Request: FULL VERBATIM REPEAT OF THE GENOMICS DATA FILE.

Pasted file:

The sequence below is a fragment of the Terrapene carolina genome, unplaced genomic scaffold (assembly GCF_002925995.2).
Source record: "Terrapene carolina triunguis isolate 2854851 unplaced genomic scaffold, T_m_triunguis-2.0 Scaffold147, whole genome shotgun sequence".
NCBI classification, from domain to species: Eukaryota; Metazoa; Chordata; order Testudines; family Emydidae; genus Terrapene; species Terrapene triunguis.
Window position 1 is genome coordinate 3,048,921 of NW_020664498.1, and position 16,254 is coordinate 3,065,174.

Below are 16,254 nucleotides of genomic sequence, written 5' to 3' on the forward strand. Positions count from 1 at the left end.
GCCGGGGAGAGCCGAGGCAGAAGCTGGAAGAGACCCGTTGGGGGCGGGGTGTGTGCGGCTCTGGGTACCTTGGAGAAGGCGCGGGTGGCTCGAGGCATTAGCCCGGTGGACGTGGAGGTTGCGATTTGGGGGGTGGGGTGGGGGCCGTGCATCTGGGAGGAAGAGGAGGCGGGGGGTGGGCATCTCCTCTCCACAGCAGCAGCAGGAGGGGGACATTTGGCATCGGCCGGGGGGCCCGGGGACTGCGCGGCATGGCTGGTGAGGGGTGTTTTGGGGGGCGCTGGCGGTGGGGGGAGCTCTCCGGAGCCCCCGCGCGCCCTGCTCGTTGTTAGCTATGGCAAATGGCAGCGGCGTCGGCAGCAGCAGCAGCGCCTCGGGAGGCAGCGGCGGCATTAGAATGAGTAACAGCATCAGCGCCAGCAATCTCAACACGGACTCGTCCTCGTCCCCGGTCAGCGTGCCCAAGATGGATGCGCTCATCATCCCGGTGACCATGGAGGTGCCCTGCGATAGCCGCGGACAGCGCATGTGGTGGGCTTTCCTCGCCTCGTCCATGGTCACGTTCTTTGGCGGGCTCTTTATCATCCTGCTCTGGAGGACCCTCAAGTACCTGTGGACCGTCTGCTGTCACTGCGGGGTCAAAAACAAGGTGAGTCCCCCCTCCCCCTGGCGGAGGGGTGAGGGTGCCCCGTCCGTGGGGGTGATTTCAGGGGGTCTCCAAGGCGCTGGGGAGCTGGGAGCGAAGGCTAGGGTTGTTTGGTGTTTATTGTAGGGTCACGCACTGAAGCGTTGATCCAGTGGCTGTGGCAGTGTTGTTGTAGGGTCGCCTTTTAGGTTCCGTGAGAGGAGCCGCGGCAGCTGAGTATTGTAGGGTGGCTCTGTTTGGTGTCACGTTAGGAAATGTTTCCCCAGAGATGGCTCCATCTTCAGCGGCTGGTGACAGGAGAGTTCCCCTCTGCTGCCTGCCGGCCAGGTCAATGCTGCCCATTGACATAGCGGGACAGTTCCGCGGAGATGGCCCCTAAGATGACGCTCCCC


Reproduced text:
The sequence below is a fragment of the Terrapene carolina genome, unplaced genomic scaffold (assembly GCF_002925995.2).
Source record: "Terrapene carolina triunguis isolate 2854851 unplaced genomic scaffold, T_m_triunguis-2.0 Scaffold147, whole genome shotgun sequence".
NCBI classification, from domain to species: Eukaryota; Metazoa; Chordata; order Testudines; family Emydidae; genus Terrapene; species Terrapene triunguis.
Window position 1 is genome coordinate 3,048,921 of NW_020664498.1, and position 16,254 is coordinate 3,065,174.

Below are 16,254 nucleotides of genomic sequence, written 5' to 3' on the forward strand. Positions count from 1 at the left end.
GCCGGGGAGAGCCGAGGCAGAAGCTGGAAGAGACCCGTTGGGGGCGGGGTGTGTGCGGCTCTGGGTACCTTGGAGAAGGCGCGGGTGGCTCGAGGCATTAGCCCGGTGGACGTGGAGGTTGCGATTTGGGGGGTGGGGTGGGGGCCGTGCATCTGGGAGGAAGAGGAGGCGGGGGGTGGGCATCTCCTCTCCACAGCAGCAGCAGGAGGGGGACATTTGGCATCGGCCGGGGGGCCCGGGGACTGCGCGGCATGGCTGGTGAGGGGTGTTTTGGGGGGCGCTGGCGGTGGGGGGAGCTCTCCGGAGCCCCCGCGCGCCCTGCTCGTTGTTAGCTATGGCAAATGGCAGCGGCGTCGGCAGCAGCAGCAGCGCCTCGGGAGGCAGCGGCGGCATTAGAATGAGTAACAGCATCAGCGCCAGCAATCTCAACACGGACTCGTCCTCGTCCCCGGTCAGCGTGCCCAAGATGGATGCGCTCATCATCCCGGTGACCATGGAGGTGCCCTGCGATAGCCGCGGACAGCGCATGTGGTGGGCTTTCCTCGCCTCGTCCATGGTCACGTTCTTTGGCGGGCTCTTTATCATCCTGCTCTGGAGGACCCTCAAGTACCTGTGGACCGTCTGCTGTCACTGCGGGGTCAAAAACAAGGTGAGTCCCCCCTCCCCCTGGCGGAGGGGTGAGGGTGCCCCGTCCGTGGGGGTGATTTCAGGGGGTCTCCAAGGCGCTGGGGAGCTGGGAGCGAAGGCTAGGGTTGTTTGGTGTTTATTGTAGGGTCACGCACTGAAGCGTTGATCCAGTGGCTGTGGCAGTGTTGTTGTAGGGTCGCCTTTTAGGTTCCGTGAGAGGAGCCGCGGCAGCTGAGTATTGTAGGGTGGCTCTGTTTGGTGTCACGTTAGGAAATGTTTCCCCAGAGATGGCTCCATCTTCAGCGGCTGGTGACAGGAGAGTTCCCCTCTGCTGCCTGCCGGCCAGGTCAATGCTGCCCATTGACATAGCGGGACAGTTCCGCGGAGATGGCCCCTAAGATGACGCTCCCC